Voice of the Jewish News: Putin’s bloodbath

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Voice of the Jewish News: Putin’s bloodbath

"Our collective Jewish history of seeking refuge teaches us that this is a moment to open the gate to Ukrainian refugees"

Russian President Vladimir Putin (Photo: Marc Israel Sellem/JINIPIX)
Russian President Vladimir Putin (Photo: Marc Israel Sellem/JINIPIX)

Ukraine’s Jews are mainly elderly and staying put. Many began their lives by living through German bombs. Now, approaching their final days, the bombing has started again. This time it is from the Russians. Like Hitler, Putin’s aim is to invade and conquer.

References to the Second World War have come as thick and as fast as Putin’s rockets. The flimsy pretext for his unnecessary war is the mysterious “Nazification” of Ukraine, something no Ukrainian Jew recognises or can explain.

This claim led to opprobrium across the Jewish world. Rarely have Jewish Diaspora organisations so willingly ignored the unwritten rule of Jewish political neutrality when it comes to inter-state conflict. Almost none held back in their outrage – the European Jewish Congress (EJC) being the glaring exception.

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Here, the Board of Deputies was reassuringly forthright – and even seemed to back the deployment of British arms. “Vladimir Putin falsely claimed that the Ukrainian government are Nazis,” it said. “Now his forces have bombarded a site [Babyn Yar] commemorating an infamous Nazi atrocity… We hope our government will continue to do everything it can to help Ukraine defend itself.”

Others joined in. The United States’ Holocaust Memorial Museum called out Putin’s “outrageous” invasion, saying he “misrepresented and misappropriated Holocaust history by claiming falsely that democratic Ukraine needs to be denazified,” adding that his genocide claims were “equally groundless and egregious”.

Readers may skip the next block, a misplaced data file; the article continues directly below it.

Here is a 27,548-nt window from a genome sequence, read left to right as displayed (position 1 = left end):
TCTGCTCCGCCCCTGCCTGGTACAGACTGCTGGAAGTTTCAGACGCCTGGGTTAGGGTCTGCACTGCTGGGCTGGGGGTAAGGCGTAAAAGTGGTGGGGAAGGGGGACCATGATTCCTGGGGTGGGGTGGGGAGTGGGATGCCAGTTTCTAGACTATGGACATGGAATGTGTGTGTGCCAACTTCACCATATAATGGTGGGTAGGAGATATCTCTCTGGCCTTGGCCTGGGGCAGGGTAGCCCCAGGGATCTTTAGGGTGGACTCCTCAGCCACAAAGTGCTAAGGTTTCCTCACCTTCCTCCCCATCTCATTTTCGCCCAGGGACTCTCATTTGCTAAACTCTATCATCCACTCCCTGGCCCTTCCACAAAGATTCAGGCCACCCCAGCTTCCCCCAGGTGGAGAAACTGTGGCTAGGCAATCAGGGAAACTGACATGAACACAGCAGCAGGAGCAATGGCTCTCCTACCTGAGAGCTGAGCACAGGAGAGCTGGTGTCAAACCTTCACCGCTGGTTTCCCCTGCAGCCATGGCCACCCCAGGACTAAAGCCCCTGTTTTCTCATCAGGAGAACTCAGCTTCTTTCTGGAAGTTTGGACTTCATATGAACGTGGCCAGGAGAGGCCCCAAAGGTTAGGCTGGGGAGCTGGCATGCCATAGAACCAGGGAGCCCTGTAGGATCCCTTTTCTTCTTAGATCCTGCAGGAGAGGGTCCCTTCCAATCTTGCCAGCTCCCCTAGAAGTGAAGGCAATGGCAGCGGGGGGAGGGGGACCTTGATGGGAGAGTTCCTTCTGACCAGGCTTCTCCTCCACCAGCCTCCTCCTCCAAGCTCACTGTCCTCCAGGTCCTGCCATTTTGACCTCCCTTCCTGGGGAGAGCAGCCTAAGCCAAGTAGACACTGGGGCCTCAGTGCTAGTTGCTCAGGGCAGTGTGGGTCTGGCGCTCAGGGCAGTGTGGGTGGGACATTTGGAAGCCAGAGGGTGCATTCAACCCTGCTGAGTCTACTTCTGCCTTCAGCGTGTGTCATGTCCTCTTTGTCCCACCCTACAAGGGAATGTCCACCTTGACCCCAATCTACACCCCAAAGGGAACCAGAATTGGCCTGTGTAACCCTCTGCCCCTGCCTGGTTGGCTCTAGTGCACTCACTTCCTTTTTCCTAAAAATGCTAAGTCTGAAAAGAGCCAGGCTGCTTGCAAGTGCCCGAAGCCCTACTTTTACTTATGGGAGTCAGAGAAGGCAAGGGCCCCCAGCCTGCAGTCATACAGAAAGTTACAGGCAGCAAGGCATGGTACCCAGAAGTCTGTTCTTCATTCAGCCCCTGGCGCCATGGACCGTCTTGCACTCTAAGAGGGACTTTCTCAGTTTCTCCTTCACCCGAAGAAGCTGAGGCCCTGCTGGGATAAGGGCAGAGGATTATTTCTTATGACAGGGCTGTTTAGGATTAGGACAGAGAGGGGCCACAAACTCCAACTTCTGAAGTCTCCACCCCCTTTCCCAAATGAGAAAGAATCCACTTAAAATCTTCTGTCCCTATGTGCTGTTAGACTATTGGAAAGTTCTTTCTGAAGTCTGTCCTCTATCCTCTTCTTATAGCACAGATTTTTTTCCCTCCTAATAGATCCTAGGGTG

Yad Vashem slammed Putin’s “propagandist discourse,” which he said was “saturated with irresponsible statements and inaccurate comparisons with propaganda before and during the Holocaust”.

It was a similar theme elsewhere. “Russian aggression cannot go unpunished,” said the American Jewish Committee (AJC). And although Donald Trump recently called Putin “a genius”, the Republican Jewish Coalition said the Russian president “aims to destroy the nascent democracy in Ukraine, to threaten the former Soviet republics in eastern Europe, and to weaken the NATO alliance,” adding: “The free world must stand up to this now.”

The EJC – led by oligarch Moshe Kantor – has been conspicuous in its silence, but this newspaper joins with others, and calls on the UK government to do all it can to allow Ukrainian refugees in. Given the collective Jewish history of seeking refuge, this feels like one of those moments when you simply open the gate. If for no other reason than sheer bravery, they deserve safety.

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